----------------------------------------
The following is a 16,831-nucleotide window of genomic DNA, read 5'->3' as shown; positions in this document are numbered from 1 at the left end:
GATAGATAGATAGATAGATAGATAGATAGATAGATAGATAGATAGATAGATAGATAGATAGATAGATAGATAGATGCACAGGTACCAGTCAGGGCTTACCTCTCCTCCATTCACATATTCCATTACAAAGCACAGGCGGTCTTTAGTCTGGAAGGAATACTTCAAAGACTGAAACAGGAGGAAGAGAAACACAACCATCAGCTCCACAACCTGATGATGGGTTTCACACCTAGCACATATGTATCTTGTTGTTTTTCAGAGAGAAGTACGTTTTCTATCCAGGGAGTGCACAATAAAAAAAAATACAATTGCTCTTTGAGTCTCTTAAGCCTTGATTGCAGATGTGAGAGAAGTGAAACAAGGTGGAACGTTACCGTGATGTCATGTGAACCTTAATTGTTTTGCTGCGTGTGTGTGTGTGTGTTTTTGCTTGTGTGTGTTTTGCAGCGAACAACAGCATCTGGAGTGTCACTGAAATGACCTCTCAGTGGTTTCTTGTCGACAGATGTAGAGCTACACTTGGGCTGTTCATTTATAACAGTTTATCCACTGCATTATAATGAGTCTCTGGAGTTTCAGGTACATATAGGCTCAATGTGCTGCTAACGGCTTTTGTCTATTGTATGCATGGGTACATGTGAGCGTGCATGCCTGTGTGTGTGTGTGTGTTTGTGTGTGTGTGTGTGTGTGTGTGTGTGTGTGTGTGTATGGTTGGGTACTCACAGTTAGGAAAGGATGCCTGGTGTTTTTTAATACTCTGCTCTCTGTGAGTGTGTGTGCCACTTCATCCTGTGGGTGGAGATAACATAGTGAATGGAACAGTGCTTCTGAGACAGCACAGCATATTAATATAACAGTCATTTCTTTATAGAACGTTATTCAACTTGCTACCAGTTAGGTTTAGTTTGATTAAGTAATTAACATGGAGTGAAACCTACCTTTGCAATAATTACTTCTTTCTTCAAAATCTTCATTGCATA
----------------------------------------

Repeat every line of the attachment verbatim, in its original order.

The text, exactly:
The following is a 16,831-nucleotide window of genomic DNA, read 5'->3' as shown; positions in this document are numbered from 1 at the left end:
GATAGATAGATAGATAGATAGATAGATAGATAGATAGATAGATAGATAGATAGATAGATAGATAGATAGATAGATGCACAGGTACCAGTCAGGGCTTACCTCTCCTCCATTCACATATTCCATTACAAAGCACAGGCGGTCTTTAGTCTGGAAGGAATACTTCAAAGACTGAAACAGGAGGAAGAGAAACACAACCATCAGCTCCACAACCTGATGATGGGTTTCACACCTAGCACATATGTATCTTGTTGTTTTTCAGAGAGAAGTACGTTTTCTATCCAGGGAGTGCACAATAAAAAAAAATACAATTGCTCTTTGAGTCTCTTAAGCCTTGATTGCAGATGTGAGAGAAGTGAAACAAGGTGGAACGTTACCGTGATGTCATGTGAACCTTAATTGTTTTGCTGCGTGTGTGTGTGTGTGTTTTTGCTTGTGTGTGTTTTGCAGCGAACAACAGCATCTGGAGTGTCACTGAAATGACCTCTCAGTGGTTTCTTGTCGACAGATGTAGAGCTACACTTGGGCTGTTCATTTATAACAGTTTATCCACTGCATTATAATGAGTCTCTGGAGTTTCAGGTACATATAGGCTCAATGTGCTGCTAACGGCTTTTGTCTATTGTATGCATGGGTACATGTGAGCGTGCATGCCTGTGTGTGTGTGTGTGTTTGTGTGTGTGTGTGTGTGTGTGTGTGTGTGTGTGTGTATGGTTGGGTACTCACAGTTAGGAAAGGATGCCTGGTGTTTTTTAATACTCTGCTCTCTGTGAGTGTGTGTGCCACTTCATCCTGTGGGTGGAGATAACATAGTGAATGGAACAGTGCTTCTGAGACAGCACAGCATATTAATATAACAGTCATTTCTTTATAGAACGTTATTCAACTTGCTACCAGTTAGGTTTAGTTTGATTAAGTAATTAACATGGAGTGAAACCTACCTTTGCAATAATTACTTCTTTCTTCAAAATCTTCATTGCATA